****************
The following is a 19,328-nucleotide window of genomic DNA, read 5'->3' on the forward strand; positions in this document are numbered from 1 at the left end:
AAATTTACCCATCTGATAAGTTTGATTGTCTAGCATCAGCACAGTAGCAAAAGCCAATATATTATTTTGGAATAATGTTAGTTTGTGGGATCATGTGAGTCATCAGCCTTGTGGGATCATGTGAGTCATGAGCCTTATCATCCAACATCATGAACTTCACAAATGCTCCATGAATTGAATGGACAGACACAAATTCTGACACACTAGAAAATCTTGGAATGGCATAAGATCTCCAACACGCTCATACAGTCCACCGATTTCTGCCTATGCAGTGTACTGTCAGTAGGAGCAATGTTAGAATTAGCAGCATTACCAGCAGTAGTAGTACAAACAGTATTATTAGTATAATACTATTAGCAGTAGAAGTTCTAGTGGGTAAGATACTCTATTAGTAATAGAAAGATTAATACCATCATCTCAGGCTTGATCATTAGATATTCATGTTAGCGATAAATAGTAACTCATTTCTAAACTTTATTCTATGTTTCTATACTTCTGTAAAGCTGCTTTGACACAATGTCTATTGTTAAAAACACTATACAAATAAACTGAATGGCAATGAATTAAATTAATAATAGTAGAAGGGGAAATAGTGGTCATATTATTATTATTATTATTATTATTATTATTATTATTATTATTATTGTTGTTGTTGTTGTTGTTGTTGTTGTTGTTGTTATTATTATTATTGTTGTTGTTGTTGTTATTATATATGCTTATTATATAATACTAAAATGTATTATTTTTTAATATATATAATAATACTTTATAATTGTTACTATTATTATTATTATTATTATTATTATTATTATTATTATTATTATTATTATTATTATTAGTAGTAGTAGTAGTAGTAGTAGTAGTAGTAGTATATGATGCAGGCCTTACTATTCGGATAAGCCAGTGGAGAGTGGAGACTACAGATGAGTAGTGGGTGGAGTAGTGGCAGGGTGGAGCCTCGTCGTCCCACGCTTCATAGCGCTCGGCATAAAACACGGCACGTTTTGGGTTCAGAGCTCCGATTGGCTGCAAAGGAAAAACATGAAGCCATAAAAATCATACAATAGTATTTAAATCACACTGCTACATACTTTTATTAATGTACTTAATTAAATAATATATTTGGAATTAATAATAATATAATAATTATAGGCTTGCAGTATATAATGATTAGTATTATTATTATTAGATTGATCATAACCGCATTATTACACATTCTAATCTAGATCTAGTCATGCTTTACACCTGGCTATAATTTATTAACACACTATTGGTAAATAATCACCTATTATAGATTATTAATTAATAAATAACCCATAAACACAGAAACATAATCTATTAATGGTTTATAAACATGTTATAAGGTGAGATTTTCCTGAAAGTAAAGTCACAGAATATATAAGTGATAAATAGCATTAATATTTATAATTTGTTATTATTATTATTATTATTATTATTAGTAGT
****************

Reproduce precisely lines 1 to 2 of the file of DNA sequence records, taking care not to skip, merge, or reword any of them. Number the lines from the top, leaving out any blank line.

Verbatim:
The following is a 19,328-nucleotide window of genomic DNA, read 5'->3' on the forward strand; positions in this document are numbered from 1 at the left end:
AAATTTACCCATCTGATAAGTTTGATTGTCTAGCATCAGCACAGTAGCAAAAGCCAATATATTATTTTGGAATAATGTTAGTTTGTGGGATCATGTGAGTCATCAGCCTTGTGGGATCATGTGAGTCATGAGCCTTATCATCCAACATCATGAACTTCACAAATGCTCCATGAATTGAATGGACAGACACAAATTCTGACACACTAGAAAATCTTGGAATGGCATAAGATCTCCAACACGCTCATACAGTCCACCGATTTCTGCCTATGCAGTGTACTGTCAGTAGGAGCAATGTTAGAATTAGCAGCATTACCAGCAGTAGTAGTACAAACAGTATTATTAGTATAATACTATTAGCAGTAGAAGTTCTAGTGGGTAAGATACTCTATTAGTAATAGAAAGATTAATACCATCATCTCAGGCTTGATCATTAGATATTCATGTTAGCGATAAATAGTAACTCATTTCTAAACTTTATTCTATGTTTCTATACTTCTGTAAAGCTGCTTTGACACAATGTCTATTGTTAAAAACACTATACAAATAAACTGAATGGCAATGAATTAAATTAATAATAGTAGAAGGGGAAATAGTGGTCATATTATTATTATTATTATTATTATTATTATTATTATTATTATTATTGTTGTTGTTGTTGTTGTTGTTGTTGTTGTTGTTATTATTATTATTGTTGTTGTTGTTGTTATTATATATGCTTATTATATAATACTAAAATGTATTATTTTTTAATATATATAATAATACTTTATAATTGTTACTATTATTATTATTATTATTATTATTATTATTATTATTATTATTATTATTATTATTATTAGTAGTAGTAGTAGTAGTAGTAGTAGTAGTAGTATATGATGCAGGCCTTACTATTCGGATAAGCCAGTGGAGAGTGGAGACTACAGATGAGTAGTGGGTGGAGTAGTGGCAGGGTGGAGCCTCGTCGTCCCACGCTTCATAGCGCTCGGCATAAAACACGGCACGTTTTGGGTTCAGAGCTCCGATTGGCTGCAAAGGAAAAACATGAAGCCATAAAAATCATACAATAGTATTTAAATCACACTGCTACATACTTTTATTAATGTACTTAATTAAATAATATATTTGGAATTAATAATAATATAATAATTATAGGCTTGCAGTATATAATGATTAGTATTATTATTATTAGATTGATCATAACCGCATTATTACACATTCTAATCTAGATCTAGTCATGCTTTACACCTGGCTATAATTTATTAACACACTATTGGTAAATAATCACCTATTATAGATTATTAATTAATAAATAACCCATAAACACAGAAACATAATCTATTAATGGTTTATAAACATGTTATAAGGTGAGATTTTCCTGAAAGTAAAGTCACAGAATATATAAGTGATAAATAGCATTAATATTTATAATTTGTTATTATTATTATTATTATTATTATTAGTAGT